Scheme could be Hungary’s tallest building forever
A 120m office tower designed by Foster & Partners for Budapest will escape a proposed government ban on skyscrapers in the Hungarian capital, the prime minister’s office has confirmed.
The 28-storey tower was commissioned last year by oil and gas firm MOL Group as its new headquarters and will be the tallest building in Hungary.
The Office of the Prime Minister, the authoritarian Viktor Orban, last week announced it was planning to ban all buildings over 90m to “preserve the traditional profile of Budapest”.
English language newspaper Hungary Today reported: “There would be an outright ban on buildings over 90m, and decisions would be taken by authorities on a case-by-case basis for buildings between 65 and 90m.”
But Gergely Gulyás, head of the PM’s office, said the ban would not affect the Foster tower because it had already won planning.
“Informal talks were earlier held with MOL, OTP Bank and Richter – Hungarian companies with high international profiles – on the possible construction of skyscrapers to serve as their headquarters, and only MOL wanted to avail of the opportunity,” the newspaper said.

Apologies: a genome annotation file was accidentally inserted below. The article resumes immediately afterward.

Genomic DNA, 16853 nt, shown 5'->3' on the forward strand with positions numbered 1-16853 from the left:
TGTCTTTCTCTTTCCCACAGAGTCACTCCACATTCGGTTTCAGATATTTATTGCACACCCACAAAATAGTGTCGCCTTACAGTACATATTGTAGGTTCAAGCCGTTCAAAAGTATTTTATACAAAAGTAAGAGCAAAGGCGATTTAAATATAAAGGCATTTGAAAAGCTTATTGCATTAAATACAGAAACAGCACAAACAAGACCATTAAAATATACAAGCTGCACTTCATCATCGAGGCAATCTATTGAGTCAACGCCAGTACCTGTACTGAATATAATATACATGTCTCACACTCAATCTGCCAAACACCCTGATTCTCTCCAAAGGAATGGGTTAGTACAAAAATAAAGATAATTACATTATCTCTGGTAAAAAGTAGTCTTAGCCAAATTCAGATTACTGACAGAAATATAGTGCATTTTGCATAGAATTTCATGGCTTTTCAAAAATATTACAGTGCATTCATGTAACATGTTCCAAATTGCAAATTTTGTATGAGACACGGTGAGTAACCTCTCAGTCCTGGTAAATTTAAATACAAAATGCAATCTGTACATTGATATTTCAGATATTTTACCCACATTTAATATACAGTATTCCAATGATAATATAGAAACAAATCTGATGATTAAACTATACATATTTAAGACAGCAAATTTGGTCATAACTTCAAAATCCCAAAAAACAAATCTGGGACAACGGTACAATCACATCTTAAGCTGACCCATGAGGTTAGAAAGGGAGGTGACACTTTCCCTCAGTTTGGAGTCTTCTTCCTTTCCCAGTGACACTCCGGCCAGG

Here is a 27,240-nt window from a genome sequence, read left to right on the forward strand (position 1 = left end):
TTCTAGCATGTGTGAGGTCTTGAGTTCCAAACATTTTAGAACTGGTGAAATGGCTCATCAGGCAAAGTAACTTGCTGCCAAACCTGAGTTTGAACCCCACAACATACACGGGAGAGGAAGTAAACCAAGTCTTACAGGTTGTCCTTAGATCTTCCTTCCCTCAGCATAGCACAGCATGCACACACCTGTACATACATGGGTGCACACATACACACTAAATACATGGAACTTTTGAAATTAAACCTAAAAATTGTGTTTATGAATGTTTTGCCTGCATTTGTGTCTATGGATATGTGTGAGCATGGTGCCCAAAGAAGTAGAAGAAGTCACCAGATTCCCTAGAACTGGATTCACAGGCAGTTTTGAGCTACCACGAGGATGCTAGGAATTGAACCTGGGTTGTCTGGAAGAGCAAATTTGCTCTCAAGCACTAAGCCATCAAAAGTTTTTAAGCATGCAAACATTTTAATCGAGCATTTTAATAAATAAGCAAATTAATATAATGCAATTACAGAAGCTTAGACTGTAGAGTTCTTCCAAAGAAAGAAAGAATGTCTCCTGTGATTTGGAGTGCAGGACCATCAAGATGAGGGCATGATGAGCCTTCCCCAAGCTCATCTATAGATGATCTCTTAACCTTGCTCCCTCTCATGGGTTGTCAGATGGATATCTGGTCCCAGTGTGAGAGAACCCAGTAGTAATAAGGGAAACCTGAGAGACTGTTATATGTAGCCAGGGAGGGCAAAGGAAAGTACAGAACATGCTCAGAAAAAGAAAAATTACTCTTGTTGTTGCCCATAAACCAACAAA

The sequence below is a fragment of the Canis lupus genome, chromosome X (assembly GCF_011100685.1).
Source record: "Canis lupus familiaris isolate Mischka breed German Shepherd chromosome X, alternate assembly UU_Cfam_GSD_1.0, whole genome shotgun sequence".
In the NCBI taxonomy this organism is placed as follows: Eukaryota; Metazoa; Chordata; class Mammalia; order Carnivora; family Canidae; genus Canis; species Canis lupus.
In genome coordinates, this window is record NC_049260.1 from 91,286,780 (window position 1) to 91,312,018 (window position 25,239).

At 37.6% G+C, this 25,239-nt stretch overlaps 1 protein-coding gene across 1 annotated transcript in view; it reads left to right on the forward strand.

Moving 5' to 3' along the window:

The MOL Group tower, planned for the south of the city, has been designed with a number of sustainable features, possibly to mitigate the company’s work with fossil fuels. Founded in Hungary a century ago, MOL has 25,000 employees and works in more than 30 countries extracting, refining and selling oil and gas.
Nigel Dancey, head of studio at Foster & Partners, said when the project was announced in October: “This is a landmark project for several reasons, not only for MOL but also for Budapest. It presents a unique challenge – to ensure that the building meets the functional needs of the organisation, follows the highest standards of sustainability, and is respectful of its historic surroundings.”
Hungary’s three tallest buildings pre-date 1906 and include the Parliament building. The current tallest modern building in Budapest, at 88m, is a 1976 tower housing a university faculty.
Unless the new ban is overturned, Foster’s tower is set to retain forever its crown as Budapest’s tallest.